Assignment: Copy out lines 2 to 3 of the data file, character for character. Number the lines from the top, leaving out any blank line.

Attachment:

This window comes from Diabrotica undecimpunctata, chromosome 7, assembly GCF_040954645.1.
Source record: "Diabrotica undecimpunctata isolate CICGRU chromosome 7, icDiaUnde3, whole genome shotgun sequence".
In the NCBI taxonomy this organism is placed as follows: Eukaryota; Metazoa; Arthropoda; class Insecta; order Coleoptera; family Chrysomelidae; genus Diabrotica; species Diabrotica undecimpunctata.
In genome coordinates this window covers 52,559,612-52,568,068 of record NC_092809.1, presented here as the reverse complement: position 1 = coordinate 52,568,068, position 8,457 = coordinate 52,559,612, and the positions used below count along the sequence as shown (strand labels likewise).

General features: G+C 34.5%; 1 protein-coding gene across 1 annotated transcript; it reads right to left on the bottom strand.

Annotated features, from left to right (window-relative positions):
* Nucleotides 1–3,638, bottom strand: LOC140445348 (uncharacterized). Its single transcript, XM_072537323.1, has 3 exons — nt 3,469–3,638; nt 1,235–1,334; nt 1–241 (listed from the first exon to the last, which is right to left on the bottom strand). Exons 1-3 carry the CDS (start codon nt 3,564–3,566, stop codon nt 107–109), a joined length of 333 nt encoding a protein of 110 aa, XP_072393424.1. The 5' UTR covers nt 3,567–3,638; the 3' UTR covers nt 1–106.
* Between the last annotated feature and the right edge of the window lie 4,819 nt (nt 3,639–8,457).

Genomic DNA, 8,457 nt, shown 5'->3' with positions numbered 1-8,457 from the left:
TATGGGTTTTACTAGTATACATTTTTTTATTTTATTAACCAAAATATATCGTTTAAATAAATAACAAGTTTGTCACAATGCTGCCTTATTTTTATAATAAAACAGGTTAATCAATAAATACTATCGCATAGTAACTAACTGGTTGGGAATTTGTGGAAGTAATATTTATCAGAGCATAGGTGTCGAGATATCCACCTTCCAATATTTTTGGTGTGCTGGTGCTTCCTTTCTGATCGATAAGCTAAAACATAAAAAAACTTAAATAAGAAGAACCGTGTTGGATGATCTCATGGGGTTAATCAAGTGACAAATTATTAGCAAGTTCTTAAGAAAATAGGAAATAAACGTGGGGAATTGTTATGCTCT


Source record: "Diabrotica undecimpunctata isolate CICGRU chromosome 7, icDiaUnde3, whole genome shotgun sequence".
In the NCBI taxonomy this organism is placed as follows: Eukaryota; Metazoa; Arthropoda; class Insecta; order Coleoptera; family Chrysomelidae; genus Diabrotica; species Diabrotica undecimpunctata.